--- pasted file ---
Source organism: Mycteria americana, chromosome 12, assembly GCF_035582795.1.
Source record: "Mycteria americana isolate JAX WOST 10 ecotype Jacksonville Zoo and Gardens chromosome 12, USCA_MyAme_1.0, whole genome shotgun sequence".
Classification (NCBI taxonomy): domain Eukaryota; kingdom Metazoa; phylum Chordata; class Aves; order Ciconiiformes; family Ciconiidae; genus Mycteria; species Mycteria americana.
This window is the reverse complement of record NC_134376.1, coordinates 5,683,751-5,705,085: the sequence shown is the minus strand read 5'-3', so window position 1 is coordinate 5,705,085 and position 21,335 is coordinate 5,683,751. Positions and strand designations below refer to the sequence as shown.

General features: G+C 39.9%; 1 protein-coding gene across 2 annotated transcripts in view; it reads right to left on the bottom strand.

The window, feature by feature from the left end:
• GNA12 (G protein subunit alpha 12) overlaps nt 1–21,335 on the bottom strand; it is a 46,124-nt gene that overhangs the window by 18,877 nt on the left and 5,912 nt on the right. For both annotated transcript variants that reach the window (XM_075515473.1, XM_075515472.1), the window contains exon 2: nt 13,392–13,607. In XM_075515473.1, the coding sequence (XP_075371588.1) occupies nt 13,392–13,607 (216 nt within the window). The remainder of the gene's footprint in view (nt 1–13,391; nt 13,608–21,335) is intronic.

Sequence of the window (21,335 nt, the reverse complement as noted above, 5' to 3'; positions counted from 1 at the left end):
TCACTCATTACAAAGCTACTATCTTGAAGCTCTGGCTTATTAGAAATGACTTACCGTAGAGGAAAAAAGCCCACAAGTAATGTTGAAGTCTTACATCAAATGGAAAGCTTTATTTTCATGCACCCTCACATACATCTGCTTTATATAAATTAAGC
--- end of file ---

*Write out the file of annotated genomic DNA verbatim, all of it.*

Source organism: Mycteria americana, chromosome 12, assembly GCF_035582795.1.
Source record: "Mycteria americana isolate JAX WOST 10 ecotype Jacksonville Zoo and Gardens chromosome 12, USCA_MyAme_1.0, whole genome shotgun sequence".
Classification (NCBI taxonomy): domain Eukaryota; kingdom Metazoa; phylum Chordata; class Aves; order Ciconiiformes; family Ciconiidae; genus Mycteria; species Mycteria americana.
This window is the reverse complement of record NC_134376.1, coordinates 5,683,751-5,705,085: the sequence shown is the minus strand read 5'-3', so window position 1 is coordinate 5,705,085 and position 21,335 is coordinate 5,683,751. Positions and strand designations below refer to the sequence as shown.

General features: G+C 39.9%; 1 protein-coding gene across 2 annotated transcripts in view; it reads right to left on the bottom strand.

The window, feature by feature from the left end:
• GNA12 (G protein subunit alpha 12) overlaps nt 1–21,335 on the bottom strand; it is a 46,124-nt gene that overhangs the window by 18,877 nt on the left and 5,912 nt on the right. For both annotated transcript variants that reach the window (XM_075515473.1, XM_075515472.1), the window contains exon 2: nt 13,392–13,607. In XM_075515473.1, the coding sequence (XP_075371588.1) occupies nt 13,392–13,607 (216 nt within the window). The remainder of the gene's footprint in view (nt 1–13,391; nt 13,608–21,335) is intronic.

Sequence of the window (21,335 nt, the reverse complement as noted above, 5' to 3'; positions counted from 1 at the left end):
TCACTCATTACAAAGCTACTATCTTGAAGCTCTGGCTTATTAGAAATGACTTACCGTAGAGGAAAAAAGCCCACAAGTAATGTTGAAGTCTTACATCAAATGGAAAGCTTTATTTTCATGCACCCTCACATACATCTGCTTTATATAAATTAAGC